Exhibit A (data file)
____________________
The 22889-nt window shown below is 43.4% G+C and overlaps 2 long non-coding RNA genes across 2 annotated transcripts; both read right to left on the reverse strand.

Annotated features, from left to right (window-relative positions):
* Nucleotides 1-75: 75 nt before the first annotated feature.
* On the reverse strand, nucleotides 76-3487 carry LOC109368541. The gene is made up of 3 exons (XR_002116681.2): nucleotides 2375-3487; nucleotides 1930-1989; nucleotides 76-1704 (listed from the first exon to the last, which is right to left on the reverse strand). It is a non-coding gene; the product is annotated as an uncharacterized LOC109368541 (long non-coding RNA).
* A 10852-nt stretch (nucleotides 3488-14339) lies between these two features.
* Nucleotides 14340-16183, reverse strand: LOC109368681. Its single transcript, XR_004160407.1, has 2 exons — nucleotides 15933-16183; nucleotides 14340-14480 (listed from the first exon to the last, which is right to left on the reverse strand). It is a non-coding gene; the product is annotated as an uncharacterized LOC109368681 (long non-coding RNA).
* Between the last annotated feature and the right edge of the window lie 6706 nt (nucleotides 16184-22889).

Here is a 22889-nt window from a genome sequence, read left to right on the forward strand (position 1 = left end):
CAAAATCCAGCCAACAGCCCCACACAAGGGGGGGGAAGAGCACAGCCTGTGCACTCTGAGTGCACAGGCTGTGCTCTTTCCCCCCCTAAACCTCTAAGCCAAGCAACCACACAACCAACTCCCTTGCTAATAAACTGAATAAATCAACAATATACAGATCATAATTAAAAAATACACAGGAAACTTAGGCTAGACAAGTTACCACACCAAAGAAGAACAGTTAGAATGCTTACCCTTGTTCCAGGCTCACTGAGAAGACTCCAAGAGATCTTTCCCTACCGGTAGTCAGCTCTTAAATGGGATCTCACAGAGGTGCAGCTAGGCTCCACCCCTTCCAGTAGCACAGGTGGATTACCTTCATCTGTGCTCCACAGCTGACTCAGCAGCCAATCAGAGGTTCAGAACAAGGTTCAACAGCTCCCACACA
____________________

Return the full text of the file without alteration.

The 22889-nt window shown below is 43.4% G+C and overlaps 2 long non-coding RNA genes across 2 annotated transcripts; both read right to left on the reverse strand.

Annotated features, from left to right (window-relative positions):
* Nucleotides 1-75: 75 nt before the first annotated feature.
* On the reverse strand, nucleotides 76-3487 carry LOC109368541. The gene is made up of 3 exons (XR_002116681.2): nucleotides 2375-3487; nucleotides 1930-1989; nucleotides 76-1704 (listed from the first exon to the last, which is right to left on the reverse strand). It is a non-coding gene; the product is annotated as an uncharacterized LOC109368541 (long non-coding RNA).
* A 10852-nt stretch (nucleotides 3488-14339) lies between these two features.
* Nucleotides 14340-16183, reverse strand: LOC109368681. Its single transcript, XR_004160407.1, has 2 exons — nucleotides 15933-16183; nucleotides 14340-14480 (listed from the first exon to the last, which is right to left on the reverse strand). It is a non-coding gene; the product is annotated as an uncharacterized LOC109368681 (long non-coding RNA).
* Between the last annotated feature and the right edge of the window lie 6706 nt (nucleotides 16184-22889).

Here is a 22889-nt window from a genome sequence, read left to right on the forward strand (position 1 = left end):
CAAAATCCAGCCAACAGCCCCACACAAGGGGGGGGAAGAGCACAGCCTGTGCACTCTGAGTGCACAGGCTGTGCTCTTTCCCCCCCTAAACCTCTAAGCCAAGCAACCACACAACCAACTCCCTTGCTAATAAACTGAATAAATCAACAATATACAGATCATAATTAAAAAATACACAGGAAACTTAGGCTAGACAAGTTACCACACCAAAGAAGAACAGTTAGAATGCTTACCCTTGTTCCAGGCTCACTGAGAAGACTCCAAGAGATCTTTCCCTACCGGTAGTCAGCTCTTAAATGGGATCTCACAGAGGTGCAGCTAGGCTCCACCCCTTCCAGTAGCACAGGTGGATTACCTTCATCTGTGCTCCACAGCTGACTCAGCAGCCAATCAGAGGTTCAGAACAAGGTTCAACAGCTCCCACACA